- As I called out above, with one reader's comment, 2018 was a mixed bag. I started off the year focusing heavily on every day content, shooting most of it with an iPhone, and steering clear of anything too "aspirational" in style as far as photography goes. Half way through the year though, I was feeling a bit listless and uninspired by the content I was creating, craving something that allowed me to flex my creative director muscles. Was I still wearing every day outfits? Of course -- I just felt a compelling drive to put together more conceptual shoots, which I think ended up unfairly dominating the second half of this year.
- That said, I think there's still an appetite amongst you all for these types of aspirational shoots (or at the very least, shoots that don't fall into the cookie cutter mold of a SoHo street all the time), and I think the best way to move forward here is to blend both as best I can. I aim to always be transparent here on TTT, and I'll always disclose when something is borrowed or gifted from a brand/designer. But I can recognize that this just isn't a feasible option for most folks outside of this industry, which a lot of you are outside this industry. My goal moving forward will be to style more conceptual shoots with pieces that are actionable for you guys -- whether that means mixing more high and low (a big part of my roots), sourcing vintage pieces or renting items from services like Rent the Runway and Armarium. Will I still feature designer pieces that I either buy myself or borrow? Yes, but I think the key here is to better balance the ratio and encourage you all to shop your own closets for similar colors, textures and patterns, I'm not in the business of "buy this exact piece I'm wearing here!" I'd much rather get a DM or an email from you guys sharing how you took inspiration from a particular outfit of mine and made it your own!
- This also got me thinking, especially since I'll be redesigning my site really soon, that I need a "Daily Outfits" section. I love the idea of being able to snap a really quick #OOTD photo and sharing in a carousel that you all can easily swipe through for every day outfit inspiration. Since this redesign won't be happening overnight, I'd like to start perhaps with a Friday round up post that showcases all my outfits from the week, from the business casual to the uber relaxed and everything in between. How does that sound?
- Features with other women:
- I think this is a big demand across the board from all influencers, really. The only way an industry becomes more inclusive and representative is if we demand it and I for one am craving new faces, new voices and new perspectives. You can expect more of that in 2019 from me.
- More personal essays with distinct value adds:
- Honestly, the fact a lot of you still tune in regularly for my writing makes me blush an unusual shade of pink -- it's beyond flattering and humbling. Thank you. Like last year, I want to share more personal struggles and anecdotes, with the intention of creating a more wholistic space here -- yes, Instagram and even Instagram Stories have become a curated highlight reel, sharing the best and the prettiest of our lives. But you and I both know, that's just not realistic, nor is it fair to paint that picture all the time. I want to do a better job at sharing both sides of the story, mainly here on the blog, because I think it's better suited for a long format essay. There's plenty we can learn from each other and I want to open up that conversation to touch upon not only style and fashion, but culture, career, world events and issues that we face together as women.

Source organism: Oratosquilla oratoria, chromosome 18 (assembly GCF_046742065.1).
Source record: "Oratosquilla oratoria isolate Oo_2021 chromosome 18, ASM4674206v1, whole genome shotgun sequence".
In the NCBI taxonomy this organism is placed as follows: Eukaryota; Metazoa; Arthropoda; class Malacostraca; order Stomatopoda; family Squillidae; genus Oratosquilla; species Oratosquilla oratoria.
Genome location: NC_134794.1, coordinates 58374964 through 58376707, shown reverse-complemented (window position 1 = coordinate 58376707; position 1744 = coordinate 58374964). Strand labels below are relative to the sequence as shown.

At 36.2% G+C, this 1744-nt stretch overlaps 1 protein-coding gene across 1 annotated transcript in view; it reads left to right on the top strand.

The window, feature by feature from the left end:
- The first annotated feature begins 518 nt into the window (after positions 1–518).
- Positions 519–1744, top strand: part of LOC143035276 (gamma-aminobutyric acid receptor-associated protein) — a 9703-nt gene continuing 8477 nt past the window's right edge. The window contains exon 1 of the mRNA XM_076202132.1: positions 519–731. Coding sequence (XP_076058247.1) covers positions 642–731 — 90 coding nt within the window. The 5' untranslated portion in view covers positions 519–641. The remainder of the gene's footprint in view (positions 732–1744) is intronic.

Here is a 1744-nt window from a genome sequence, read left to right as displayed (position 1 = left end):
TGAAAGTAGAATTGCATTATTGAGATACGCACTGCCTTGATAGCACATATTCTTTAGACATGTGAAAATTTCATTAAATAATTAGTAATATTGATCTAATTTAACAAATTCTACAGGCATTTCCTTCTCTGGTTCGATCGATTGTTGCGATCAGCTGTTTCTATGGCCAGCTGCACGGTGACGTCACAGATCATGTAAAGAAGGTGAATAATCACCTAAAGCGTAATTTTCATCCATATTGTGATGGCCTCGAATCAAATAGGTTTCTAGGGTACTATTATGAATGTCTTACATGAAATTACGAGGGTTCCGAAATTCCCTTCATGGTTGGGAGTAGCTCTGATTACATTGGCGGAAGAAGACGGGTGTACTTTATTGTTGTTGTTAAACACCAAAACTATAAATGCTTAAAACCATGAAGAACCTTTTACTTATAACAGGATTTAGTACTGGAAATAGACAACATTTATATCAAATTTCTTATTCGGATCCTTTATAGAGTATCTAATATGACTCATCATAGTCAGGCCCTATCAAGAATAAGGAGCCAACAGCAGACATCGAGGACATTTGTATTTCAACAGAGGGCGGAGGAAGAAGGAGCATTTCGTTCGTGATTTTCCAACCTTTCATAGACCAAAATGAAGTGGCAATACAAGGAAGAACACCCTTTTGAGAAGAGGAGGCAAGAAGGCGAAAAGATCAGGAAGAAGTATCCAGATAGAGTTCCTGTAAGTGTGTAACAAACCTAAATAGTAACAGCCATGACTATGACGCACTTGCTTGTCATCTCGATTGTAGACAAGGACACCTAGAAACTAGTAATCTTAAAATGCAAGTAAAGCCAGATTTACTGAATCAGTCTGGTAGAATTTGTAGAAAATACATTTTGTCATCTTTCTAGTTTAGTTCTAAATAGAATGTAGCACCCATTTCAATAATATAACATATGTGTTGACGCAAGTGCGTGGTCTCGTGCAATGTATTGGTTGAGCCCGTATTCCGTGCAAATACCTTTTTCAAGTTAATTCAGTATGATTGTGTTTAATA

- More transparency:
- A lot can be said about how this industry has seemingly changed over the course of a few years, but one thing is for certain: while a lot of you understand the monetization aspect of this space (that being with affiliate links and sponsored campaigns), you all demand a better approach to how these partnerships are taken on and incorporated, in addition to the ratio they comprise of an influencer's editorial calendar. These are all understandable demands and especially in the wake of a lot of content blurring the lines of what is FTC allowed and what isn't, I've been thinking about it all a lot lately and how I want to consistently make sure my sponsored content always hits the same editorial standards I set for my every day content.
- One reader went as far to mention they would prefer if influencers would disclose when something is gifted and borrowed, much like they would with an advertisement. After reading up on what's been going on in the UK with influencer partnerships and FTC regulations, I'm curious to hear what you all think on the subject? I always try to diligently disclose when a piece of clothing has been gifted or borrowed here on the blog, but I don't always mention that in the copy on Instagram for the sake of brevity. Currently, in the UK, all influencers are being asked to mark something as an #ad if they've received a gift, a trip, or services, which all constitute as "payment." Personally, I don't mind disclosing when something has been gifted on all channels (I think it would be a great practice for us all to adopt, in fact!), but marking it as an ad, feels heavy handed and harder to distinguish from the projects and brands that actually do pay me for my content.
And on that note (and almost 3,000 words later), I'm going to wrap up this year's survey results and end with this: THANK YOU for all the time you put into writing out your responses and I'm excited to put a lot of this into action this year!
OUTFIT DETAILS: Entire outfit is from a new UK brand my friend Karen introduced me to: Boden and I'm currently working on a project with them! Each piece you see here has been gifted. Boden trench // Boden dress // Boden heels // Boden bag // J.Crew gloves (old, similar style here) // Brothers & Sisters beret (gifted)